18:07:36 in Karantina, Beirut: a time for humanityPublished: Aug 19, 2020 Reading time: 5 minutes
18:07:36 is the exact time of the explosion at the Beirut port according to the Meri family clock, which remains frozen in the moment.
In this moment, an estimated 2750 tonnes of ammonium nitrate exploded at the port. The explosion, which ranks among the largest non-nuclear blasts in history, destroyed over 60,000 homes, left 300,000 people homeless and damaged countless businesses, schools, hospitals and historic buildings around the city. Even kilometers away the impact was immense. Many residents of Beirut are all too familiar with the sound of explosions, but this was like nothing they had experienced before.
The Meri family, a family of five: Aida, Talal and their three boys Khaled, Hadi and Khodr, live in Karantina, a residential area by the port in Beirut. At seven minutes and 36 seconds past six on Tuesday 4th August, their futures also froze.
From the balcony of their home, the wasted grain silo of Beirut port, which now serves as little more than a location marker for the blast epicenter, is visible just 500m away.
Aida was the only one home at the time of the blast, talking to her sister via video-call. Aida’s sister watched her be blown from the screen and reappear in blood. Just a minute’s drive away, Talal was on the road taking their youngest, Khodr, to football practice. Only 200-300 metres from the explosion when it happened, they rolled down the car windows to take a photo of the initial blast, before a second, city-shattering one detonated.
They were extremely lucky to survive. Across the city, Hadi was knocked from his scooter and Khaled witnessed the chaos unfold in the densely populated hub of Gemmayze, an area reduced to blood, glass and rubble. Everyone in the city has a story to tell.
Across Beirut, so many people suffered glass and shrapnel wounds. In the minutes after the blast, people recall movie-like scenes of neighbours covered in blood walking the streets, trying to understand what happened, trying to help each other. In these moments, any concern about COVID-19 was wiped out. As the country’s ambulances screamed to the scenes, blocked and restricted by the material damage, friends, family members and strangers rushed to help one another, sizing up each other’s injuries, deciding who to prioritise for medical attention when it would arrive. Many do not remember how they arrived at a hospital. Others recall being picked up by strangers on motorcycles, in their taxis or cars. Three of the main hospitals in Beirut and half of the city’s medical clinics were rendered out of action by the blast, and so many of the injured travelled kilometres out of the city centre, stopping at hospitals on the way in search of help.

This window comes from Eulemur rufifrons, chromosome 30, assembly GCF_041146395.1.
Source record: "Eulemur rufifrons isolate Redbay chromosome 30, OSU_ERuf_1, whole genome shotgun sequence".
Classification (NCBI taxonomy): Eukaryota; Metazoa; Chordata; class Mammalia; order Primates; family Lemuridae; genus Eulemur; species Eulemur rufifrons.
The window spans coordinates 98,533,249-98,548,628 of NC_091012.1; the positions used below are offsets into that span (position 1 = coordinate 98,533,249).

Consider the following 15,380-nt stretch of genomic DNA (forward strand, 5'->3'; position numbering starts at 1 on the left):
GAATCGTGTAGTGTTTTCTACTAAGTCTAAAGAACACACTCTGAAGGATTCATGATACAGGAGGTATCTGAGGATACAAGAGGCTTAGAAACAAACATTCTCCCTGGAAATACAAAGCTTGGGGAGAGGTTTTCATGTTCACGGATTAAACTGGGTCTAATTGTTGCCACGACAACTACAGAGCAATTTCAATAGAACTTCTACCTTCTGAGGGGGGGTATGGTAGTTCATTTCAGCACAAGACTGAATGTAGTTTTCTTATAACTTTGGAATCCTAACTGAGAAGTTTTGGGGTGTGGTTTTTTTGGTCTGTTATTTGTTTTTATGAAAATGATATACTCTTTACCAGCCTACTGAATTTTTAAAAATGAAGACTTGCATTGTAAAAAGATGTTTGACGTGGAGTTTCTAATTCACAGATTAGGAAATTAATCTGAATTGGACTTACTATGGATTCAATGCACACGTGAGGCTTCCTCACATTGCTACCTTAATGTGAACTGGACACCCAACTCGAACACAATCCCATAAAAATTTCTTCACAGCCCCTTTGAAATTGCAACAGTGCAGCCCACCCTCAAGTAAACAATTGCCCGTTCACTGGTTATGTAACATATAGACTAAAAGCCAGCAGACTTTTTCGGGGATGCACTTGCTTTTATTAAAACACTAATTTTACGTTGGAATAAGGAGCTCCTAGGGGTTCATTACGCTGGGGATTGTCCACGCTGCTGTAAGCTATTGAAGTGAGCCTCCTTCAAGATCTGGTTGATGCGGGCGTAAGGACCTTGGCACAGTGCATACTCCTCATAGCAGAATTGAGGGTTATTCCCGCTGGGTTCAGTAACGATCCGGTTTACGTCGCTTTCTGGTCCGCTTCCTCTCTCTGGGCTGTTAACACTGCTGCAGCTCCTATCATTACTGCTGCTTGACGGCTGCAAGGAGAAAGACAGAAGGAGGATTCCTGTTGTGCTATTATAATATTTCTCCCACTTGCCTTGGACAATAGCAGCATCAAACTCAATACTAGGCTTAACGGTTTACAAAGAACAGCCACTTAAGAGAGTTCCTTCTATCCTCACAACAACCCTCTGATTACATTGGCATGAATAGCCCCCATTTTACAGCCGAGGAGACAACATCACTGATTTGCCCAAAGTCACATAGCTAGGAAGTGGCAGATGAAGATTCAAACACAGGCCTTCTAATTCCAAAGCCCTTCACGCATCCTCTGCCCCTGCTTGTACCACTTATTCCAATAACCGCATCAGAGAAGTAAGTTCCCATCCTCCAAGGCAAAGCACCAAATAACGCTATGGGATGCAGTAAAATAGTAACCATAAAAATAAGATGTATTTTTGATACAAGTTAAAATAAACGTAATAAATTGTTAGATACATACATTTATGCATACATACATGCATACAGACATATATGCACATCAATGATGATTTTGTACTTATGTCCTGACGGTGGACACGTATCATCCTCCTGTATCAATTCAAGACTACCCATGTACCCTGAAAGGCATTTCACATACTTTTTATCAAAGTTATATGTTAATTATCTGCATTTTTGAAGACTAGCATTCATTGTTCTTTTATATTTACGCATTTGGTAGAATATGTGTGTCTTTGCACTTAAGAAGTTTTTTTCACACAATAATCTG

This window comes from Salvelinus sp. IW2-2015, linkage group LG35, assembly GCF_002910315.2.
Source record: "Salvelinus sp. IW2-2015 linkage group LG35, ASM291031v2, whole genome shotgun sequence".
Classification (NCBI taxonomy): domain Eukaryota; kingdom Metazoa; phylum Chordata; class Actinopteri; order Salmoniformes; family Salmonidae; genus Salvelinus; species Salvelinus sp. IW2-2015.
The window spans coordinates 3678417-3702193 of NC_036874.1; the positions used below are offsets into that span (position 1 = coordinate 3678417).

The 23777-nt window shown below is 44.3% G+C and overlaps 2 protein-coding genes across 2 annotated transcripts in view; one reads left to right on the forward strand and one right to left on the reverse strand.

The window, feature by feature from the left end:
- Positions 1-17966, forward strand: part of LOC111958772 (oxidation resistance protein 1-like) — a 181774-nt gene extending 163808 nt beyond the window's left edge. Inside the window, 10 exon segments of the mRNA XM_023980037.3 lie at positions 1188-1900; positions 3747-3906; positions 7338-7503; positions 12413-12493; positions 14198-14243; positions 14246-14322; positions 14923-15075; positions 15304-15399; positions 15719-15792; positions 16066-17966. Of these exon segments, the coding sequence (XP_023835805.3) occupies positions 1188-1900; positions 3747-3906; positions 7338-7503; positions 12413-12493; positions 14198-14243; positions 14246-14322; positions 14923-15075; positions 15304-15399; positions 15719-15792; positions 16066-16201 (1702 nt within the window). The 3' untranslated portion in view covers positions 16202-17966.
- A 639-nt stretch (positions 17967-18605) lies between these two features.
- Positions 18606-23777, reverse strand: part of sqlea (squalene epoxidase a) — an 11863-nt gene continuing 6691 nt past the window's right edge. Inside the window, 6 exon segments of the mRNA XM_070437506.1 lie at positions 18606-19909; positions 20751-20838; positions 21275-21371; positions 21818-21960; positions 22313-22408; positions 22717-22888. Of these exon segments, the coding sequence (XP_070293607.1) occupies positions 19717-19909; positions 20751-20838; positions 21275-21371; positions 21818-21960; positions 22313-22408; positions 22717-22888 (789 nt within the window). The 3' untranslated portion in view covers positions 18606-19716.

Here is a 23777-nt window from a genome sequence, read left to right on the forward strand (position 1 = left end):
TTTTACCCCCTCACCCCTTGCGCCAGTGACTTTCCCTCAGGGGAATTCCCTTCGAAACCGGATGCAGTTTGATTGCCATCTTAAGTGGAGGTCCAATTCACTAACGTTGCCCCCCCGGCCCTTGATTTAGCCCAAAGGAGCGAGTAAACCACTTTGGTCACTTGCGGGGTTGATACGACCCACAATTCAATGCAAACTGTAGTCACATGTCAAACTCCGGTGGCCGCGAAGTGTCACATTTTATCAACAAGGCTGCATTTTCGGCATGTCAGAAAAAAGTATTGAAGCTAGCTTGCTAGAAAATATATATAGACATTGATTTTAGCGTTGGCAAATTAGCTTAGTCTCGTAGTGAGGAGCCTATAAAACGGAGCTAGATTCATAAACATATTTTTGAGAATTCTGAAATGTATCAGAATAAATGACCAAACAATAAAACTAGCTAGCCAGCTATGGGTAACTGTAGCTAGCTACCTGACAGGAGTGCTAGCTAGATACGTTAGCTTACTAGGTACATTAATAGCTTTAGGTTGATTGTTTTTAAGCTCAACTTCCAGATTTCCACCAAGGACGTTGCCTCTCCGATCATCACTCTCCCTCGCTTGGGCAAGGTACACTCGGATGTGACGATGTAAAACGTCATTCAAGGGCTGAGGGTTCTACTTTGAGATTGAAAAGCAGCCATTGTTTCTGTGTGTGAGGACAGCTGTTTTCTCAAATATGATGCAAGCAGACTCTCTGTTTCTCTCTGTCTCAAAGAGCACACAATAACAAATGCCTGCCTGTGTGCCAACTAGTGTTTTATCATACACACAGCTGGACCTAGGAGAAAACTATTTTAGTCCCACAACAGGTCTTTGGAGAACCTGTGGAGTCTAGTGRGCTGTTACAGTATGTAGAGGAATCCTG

In the days that followed, once family and friends were accounted for, the Meri family began to comprehend the extent of the damage done to their home, a place they have lived for over a decade. With the glass-laden dust settled, the gravity of the destruction sunk in. Not a single window pane or piece of furniture remains intact in their home. In their bedroom, Aida points to their once-beautiful wardrobe. “I spent five years saving up for this. I put away 1000LBP after 1000LBP saving to buy this, to make the room nice.” At one end of the room, the headboard, completely separated from the bed by the blast, stands vertical against the wall; at the other end of the room, an electric fan lays cut in half, and around the room tarp covers the holes where windows had been.
Aida speaks with sadness and disbelief at the loss of all their possessions, but nothing brings her to tears except talk of her sons and what lies ahead for them now. Her sons are alive and unhurt, and for that she and Talal are eternally grateful, but the thought of a future for them now visibly crushes her. Despite having lost everything they had built together, when asked what they need, both her and Talal don’t know where to start.
In the months before the blast, living conditions across the country had deteriorated significantly. A crippling combination of hyper-inflation, a rapidly-depreciating currency, and COVID-19 restrictions had sent the country and its economy spiraling.
Talal usually works as a taxi driver in Beirut, but since COVID-19 broke out he hasn’t worked. He has diabetes and hypertension, so while many taxi drivers had returned to the wheel trying to salvage an income despite rising COVID-19 numbers, Talal worried about getting sick, and what that would mean for his family. A proud man who left school at 11 to support his family when his own father got sick, he refuses to take any chances. Now, he and Aida mourn that their sons Khaled, a business graduate, Hadi, a college student, and Khodr a young football talent whom they affectionately call “Lebanese Ronaldo,” will have so much to overcome, despite everything they have worked for.
With a damaged house, car and two scooters and COVID-19 again on the rise – the near future looks bleak for them. Yet, despite everything they have lost, they speak with love and appreciation for what they still have: each other. They also look to the rest of the world and are genuinely thankful that people are supporting Lebanon. “Regardless of nationality, there are people with humanity everywhere, helping us,” says Talal. For the Meri family, regardless of the state of their home and what lies ahead for them, there is dignity. And as they offer their guests Lebanese coffee brewed on a donated gas burner, insisting we sit in the least-damaged chairs and serving us the only unbroken cups in the house, there is also incredible generosity.
Let’s show them ours.